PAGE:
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Net on a leas

Web site neutrality may b nearing end Jay Im Reporter

The Internet is dead. At least the concept of Net neutrality is waning along with the freedom to visit any site at the same cost. The days of randomly looking up Canon Rock, the occasional Bo Burnham music videos, or the skateboarding dog is now on its way to a grinding halt for some Net surfers. Major Internet Service Providers, or ISPs, are attempting to add on an extra charge for customers using Web sites that use more bandwidth. For example, Web sites such as YouTube stream videos and various content to the users, which use up more bandwidth than Web sites such as Facebook. ISPs have decided to attempt to charge their customers extra in order to use Web sites like You-

Tube. If a user fails to pay up, YouTube videos may download as if it were on dial-up or perhaps not at all. According to an article on Yahoo! News, this form of charging extra for certain Web site access may be an inevitable situation. “ISPs call this the cost

“ ” Net neutrality was there for a reason.

-- Aaron Gibson, sophomore

of doing business and a necessary reality in an era where bandwidth isn’t growing, but the amount of data being pushed through the available pipes is,” technology writer Christopher Null

reported on Yahoo! News. ISPs may be justified in doing this because of the inevitability of the current situation net neutrality, but it may not be justified in the customer’s viewpoint. “Well, it’s basically good, and makes sense for the companies or ISPs to do, “ junior Joe Kieklak said. “Yet I think this will drive away customers who use Web sites like YouTube often.” Others, however, disagree. “I disagree with it,” senior Sasha Hall said. “Putting a limit on bandwidth is like putting a limit to how much air you’re allowed to breath, or water you’re allowed to drink.” “If they elimiminate freedom on the Internet, what is the point of the Internet?” junior Nader Sohraby wondered. Many net neutrality

proponents in America have become outraged by the current issue and have even labeled the actions of the ISPs as extortion. In response to the possible end for net neutrality, President Obama and the Federal Communications Commission (FCC) have begun to push for net neutrality with plans of their own. “No matter who is right, things were looking up for net neutrality fans after the FCC and the Obama administration came out with specific and strong worded recommendations and plans that they would push for net neutrality as the Obama broadband program moved forward,” Null wrote. Even with the help of the FCC and Obama, such a grandiose movement for maintaining net neutrality cannot be accomplished without the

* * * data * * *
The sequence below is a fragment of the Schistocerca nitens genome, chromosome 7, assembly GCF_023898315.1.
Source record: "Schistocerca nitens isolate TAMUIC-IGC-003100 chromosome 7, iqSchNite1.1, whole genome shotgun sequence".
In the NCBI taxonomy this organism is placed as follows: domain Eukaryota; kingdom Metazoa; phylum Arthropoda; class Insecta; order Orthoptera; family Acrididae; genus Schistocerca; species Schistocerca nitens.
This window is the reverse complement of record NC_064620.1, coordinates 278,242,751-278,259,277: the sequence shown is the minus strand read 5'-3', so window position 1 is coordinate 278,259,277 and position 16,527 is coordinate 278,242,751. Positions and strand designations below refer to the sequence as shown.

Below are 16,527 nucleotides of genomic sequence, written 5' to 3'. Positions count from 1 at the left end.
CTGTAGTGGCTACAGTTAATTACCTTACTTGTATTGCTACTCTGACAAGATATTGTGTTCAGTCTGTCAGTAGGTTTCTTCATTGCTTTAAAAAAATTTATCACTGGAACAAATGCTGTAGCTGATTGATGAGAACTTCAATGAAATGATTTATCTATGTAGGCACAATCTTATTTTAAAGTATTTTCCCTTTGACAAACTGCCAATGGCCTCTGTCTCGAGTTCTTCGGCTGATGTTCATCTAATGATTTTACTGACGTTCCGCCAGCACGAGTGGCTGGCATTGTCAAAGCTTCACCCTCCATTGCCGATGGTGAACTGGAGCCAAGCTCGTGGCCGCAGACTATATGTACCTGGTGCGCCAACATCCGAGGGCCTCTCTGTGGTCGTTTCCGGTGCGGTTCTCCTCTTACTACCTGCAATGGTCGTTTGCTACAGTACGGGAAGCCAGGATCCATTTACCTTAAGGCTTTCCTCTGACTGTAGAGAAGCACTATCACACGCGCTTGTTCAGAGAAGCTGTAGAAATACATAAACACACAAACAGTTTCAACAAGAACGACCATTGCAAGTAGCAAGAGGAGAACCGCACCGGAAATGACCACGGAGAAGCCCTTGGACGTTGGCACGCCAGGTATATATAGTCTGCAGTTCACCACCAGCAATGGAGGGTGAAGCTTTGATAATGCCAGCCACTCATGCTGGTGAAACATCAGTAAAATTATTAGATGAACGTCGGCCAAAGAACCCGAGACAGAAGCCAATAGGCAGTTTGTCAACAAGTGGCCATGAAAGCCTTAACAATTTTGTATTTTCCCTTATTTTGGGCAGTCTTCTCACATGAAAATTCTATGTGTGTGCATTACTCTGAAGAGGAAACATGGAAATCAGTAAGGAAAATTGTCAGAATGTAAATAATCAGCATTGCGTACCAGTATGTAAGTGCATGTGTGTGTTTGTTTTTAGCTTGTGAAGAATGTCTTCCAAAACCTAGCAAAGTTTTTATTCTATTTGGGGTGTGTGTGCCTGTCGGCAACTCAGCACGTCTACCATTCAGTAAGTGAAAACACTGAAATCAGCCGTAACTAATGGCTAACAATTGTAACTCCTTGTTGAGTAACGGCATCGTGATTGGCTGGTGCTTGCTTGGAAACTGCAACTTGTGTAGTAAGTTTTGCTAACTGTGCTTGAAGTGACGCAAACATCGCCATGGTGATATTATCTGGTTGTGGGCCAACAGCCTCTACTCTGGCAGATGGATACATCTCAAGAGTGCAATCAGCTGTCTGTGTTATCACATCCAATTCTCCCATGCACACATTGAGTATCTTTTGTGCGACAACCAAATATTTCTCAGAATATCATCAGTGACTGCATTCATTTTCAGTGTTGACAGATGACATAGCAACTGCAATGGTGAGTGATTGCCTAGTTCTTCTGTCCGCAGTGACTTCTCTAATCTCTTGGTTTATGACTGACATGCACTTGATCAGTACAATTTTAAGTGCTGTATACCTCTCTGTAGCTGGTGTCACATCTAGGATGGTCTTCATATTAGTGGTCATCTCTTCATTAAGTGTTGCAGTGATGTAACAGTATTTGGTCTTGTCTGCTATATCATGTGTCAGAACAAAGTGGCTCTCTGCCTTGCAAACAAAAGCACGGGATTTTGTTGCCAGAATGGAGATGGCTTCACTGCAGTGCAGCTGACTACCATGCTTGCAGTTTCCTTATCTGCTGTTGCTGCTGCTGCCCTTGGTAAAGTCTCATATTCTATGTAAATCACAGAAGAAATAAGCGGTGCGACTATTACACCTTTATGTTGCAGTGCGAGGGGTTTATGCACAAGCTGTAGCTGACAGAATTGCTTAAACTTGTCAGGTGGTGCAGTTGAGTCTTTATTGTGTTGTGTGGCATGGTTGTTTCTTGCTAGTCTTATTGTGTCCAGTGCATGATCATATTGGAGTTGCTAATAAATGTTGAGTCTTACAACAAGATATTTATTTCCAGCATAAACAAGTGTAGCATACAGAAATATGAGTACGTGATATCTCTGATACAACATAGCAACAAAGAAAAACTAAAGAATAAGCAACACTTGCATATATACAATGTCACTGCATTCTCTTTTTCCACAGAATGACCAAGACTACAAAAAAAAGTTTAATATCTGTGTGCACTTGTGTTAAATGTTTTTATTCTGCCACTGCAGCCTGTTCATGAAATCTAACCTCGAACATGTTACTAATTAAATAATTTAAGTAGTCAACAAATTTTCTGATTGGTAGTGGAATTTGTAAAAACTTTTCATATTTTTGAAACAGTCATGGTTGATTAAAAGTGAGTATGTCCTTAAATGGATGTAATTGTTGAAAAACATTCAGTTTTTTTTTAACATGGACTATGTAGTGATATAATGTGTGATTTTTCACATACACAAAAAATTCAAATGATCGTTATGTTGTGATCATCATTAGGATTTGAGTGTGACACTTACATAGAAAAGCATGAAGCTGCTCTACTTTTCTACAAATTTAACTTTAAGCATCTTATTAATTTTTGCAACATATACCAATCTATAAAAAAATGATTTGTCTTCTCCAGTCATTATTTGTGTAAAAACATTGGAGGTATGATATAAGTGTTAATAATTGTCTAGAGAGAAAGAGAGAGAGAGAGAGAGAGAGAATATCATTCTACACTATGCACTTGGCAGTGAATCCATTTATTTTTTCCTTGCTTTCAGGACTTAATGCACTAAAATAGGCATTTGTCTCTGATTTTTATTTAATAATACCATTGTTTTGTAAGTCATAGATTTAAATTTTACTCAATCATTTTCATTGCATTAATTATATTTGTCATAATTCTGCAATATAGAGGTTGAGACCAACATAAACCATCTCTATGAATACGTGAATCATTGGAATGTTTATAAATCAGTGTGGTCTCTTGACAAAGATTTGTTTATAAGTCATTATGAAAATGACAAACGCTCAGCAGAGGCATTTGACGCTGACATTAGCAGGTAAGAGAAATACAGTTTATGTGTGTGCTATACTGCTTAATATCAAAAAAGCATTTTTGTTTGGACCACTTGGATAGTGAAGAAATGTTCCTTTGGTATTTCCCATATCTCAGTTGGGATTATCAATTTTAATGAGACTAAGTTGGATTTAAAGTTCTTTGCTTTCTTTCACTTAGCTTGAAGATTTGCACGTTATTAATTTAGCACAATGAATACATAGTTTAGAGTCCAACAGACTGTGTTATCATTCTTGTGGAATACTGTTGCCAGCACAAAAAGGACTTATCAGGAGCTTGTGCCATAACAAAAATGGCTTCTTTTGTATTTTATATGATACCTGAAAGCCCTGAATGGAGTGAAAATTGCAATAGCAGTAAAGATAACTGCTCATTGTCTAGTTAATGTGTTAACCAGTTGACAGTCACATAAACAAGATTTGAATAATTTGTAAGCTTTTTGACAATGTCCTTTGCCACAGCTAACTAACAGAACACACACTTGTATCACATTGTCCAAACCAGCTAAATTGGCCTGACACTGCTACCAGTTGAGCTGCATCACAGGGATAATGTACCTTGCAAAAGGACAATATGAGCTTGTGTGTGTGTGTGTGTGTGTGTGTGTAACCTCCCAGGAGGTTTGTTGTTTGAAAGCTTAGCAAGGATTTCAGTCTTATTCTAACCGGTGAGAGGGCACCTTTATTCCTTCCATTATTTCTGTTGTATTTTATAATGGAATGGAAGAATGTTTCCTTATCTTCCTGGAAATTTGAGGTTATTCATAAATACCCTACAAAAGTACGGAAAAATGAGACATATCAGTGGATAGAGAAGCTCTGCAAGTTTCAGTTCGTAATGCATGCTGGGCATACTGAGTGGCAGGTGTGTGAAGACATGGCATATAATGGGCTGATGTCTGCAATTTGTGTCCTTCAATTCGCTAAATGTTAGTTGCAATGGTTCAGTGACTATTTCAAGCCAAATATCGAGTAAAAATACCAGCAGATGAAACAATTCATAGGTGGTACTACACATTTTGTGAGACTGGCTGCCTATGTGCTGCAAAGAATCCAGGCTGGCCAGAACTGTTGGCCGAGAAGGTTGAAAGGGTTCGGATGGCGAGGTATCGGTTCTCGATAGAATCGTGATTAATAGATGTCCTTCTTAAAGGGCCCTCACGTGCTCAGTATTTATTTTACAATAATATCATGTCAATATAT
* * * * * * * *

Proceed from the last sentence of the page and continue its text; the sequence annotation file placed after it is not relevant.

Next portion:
effort of all the In users. “I think it is inte ing how China an are limiting Inter access,” program and fashion teach Clarke said. “We look into this mo American, I do no that we are very c servative with wh use and we take a granted.” In China and Ir Internet itself is h censored and rest which could be, a ing to junior Jona Wang, the end re net neutrality in t “Ironically ISPs eventually even c what we have acc and even limiting width is indirectl that as well,” Wan It’s important fo ers to stay in touc the news regardin neutrality. Well, a while the Interne intact.






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- Register Tuesday - May 11, 2010

The Five Most Important Facts about Net Neutrality 1. Net neutrality is a principle, not a law: it means big telecoms choose not to tier or limit Internet Web site access. 2. Internet packaging is a myth: the possibility of telecoms forcing you to pay for access to specific Web sites or groups of Web sites is slim to none. 3. Networks are “protecting� consumers: if networks throttle the Internet, your protection is the least of their concerns. 4. The 700 MHz wireless spectrum is good: the 700 MHz wireless spectrum can be put to use for free WiFi Internet access. 5. Speed throttling is controversial: Having different bandwidth amounts can both be considered good and bad, depending on your point of view. SOURCE:

infographic by Robert Hills

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the FHS Register centerspread

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the FHS Register centerspread